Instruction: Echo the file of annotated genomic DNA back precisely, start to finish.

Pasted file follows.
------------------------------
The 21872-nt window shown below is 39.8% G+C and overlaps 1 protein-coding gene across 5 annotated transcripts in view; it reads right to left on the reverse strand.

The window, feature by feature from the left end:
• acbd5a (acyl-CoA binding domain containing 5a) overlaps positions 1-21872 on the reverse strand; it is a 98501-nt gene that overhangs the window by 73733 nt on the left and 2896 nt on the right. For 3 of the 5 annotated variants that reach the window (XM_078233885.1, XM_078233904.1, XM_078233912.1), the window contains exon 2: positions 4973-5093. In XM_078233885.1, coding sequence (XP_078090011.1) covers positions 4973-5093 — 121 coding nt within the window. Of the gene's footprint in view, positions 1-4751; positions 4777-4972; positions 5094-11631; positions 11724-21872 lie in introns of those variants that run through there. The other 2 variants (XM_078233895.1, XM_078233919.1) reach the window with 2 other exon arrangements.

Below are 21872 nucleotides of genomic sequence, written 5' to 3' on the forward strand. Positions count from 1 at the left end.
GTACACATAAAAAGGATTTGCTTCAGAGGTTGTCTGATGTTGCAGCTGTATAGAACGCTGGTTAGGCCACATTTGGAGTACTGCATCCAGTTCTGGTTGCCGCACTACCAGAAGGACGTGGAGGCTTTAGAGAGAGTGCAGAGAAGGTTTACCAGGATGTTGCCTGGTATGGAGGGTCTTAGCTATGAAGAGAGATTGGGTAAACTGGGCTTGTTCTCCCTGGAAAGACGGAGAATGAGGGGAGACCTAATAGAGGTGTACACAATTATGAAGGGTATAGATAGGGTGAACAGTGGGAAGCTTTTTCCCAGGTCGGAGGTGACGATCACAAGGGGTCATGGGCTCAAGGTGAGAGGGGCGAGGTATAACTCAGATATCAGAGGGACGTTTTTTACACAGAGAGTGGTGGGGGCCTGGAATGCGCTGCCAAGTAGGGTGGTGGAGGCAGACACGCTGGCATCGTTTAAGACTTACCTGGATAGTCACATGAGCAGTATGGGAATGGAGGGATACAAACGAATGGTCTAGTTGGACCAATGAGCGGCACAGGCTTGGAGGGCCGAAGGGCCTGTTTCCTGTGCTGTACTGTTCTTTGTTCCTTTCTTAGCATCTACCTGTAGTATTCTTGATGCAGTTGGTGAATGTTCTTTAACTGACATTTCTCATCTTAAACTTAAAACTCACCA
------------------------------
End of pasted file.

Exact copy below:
The 21872-nt window shown below is 39.8% G+C and overlaps 1 protein-coding gene across 5 annotated transcripts in view; it reads right to left on the reverse strand.

The window, feature by feature from the left end:
• acbd5a (acyl-CoA binding domain containing 5a) overlaps positions 1-21872 on the reverse strand; it is a 98501-nt gene that overhangs the window by 73733 nt on the left and 2896 nt on the right. For 3 of the 5 annotated variants that reach the window (XM_078233885.1, XM_078233904.1, XM_078233912.1), the window contains exon 2: positions 4973-5093. In XM_078233885.1, coding sequence (XP_078090011.1) covers positions 4973-5093 — 121 coding nt within the window. Of the gene's footprint in view, positions 1-4751; positions 4777-4972; positions 5094-11631; positions 11724-21872 lie in introns of those variants that run through there. The other 2 variants (XM_078233895.1, XM_078233919.1) reach the window with 2 other exon arrangements.

Below are 21872 nucleotides of genomic sequence, written 5' to 3' on the forward strand. Positions count from 1 at the left end.
GTACACATAAAAAGGATTTGCTTCAGAGGTTGTCTGATGTTGCAGCTGTATAGAACGCTGGTTAGGCCACATTTGGAGTACTGCATCCAGTTCTGGTTGCCGCACTACCAGAAGGACGTGGAGGCTTTAGAGAGAGTGCAGAGAAGGTTTACCAGGATGTTGCCTGGTATGGAGGGTCTTAGCTATGAAGAGAGATTGGGTAAACTGGGCTTGTTCTCCCTGGAAAGACGGAGAATGAGGGGAGACCTAATAGAGGTGTACACAATTATGAAGGGTATAGATAGGGTGAACAGTGGGAAGCTTTTTCCCAGGTCGGAGGTGACGATCACAAGGGGTCATGGGCTCAAGGTGAGAGGGGCGAGGTATAACTCAGATATCAGAGGGACGTTTTTTACACAGAGAGTGGTGGGGGCCTGGAATGCGCTGCCAAGTAGGGTGGTGGAGGCAGACACGCTGGCATCGTTTAAGACTTACCTGGATAGTCACATGAGCAGTATGGGAATGGAGGGATACAAACGAATGGTCTAGTTGGACCAATGAGCGGCACAGGCTTGGAGGGCCGAAGGGCCTGTTTCCTGTGCTGTACTGTTCTTTGTTCCTTTCTTAGCATCTACCTGTAGTATTCTTGATGCAGTTGGTGAATGTTCTTTAACTGACATTTCTCATCTTAAACTTAAAACTCACCA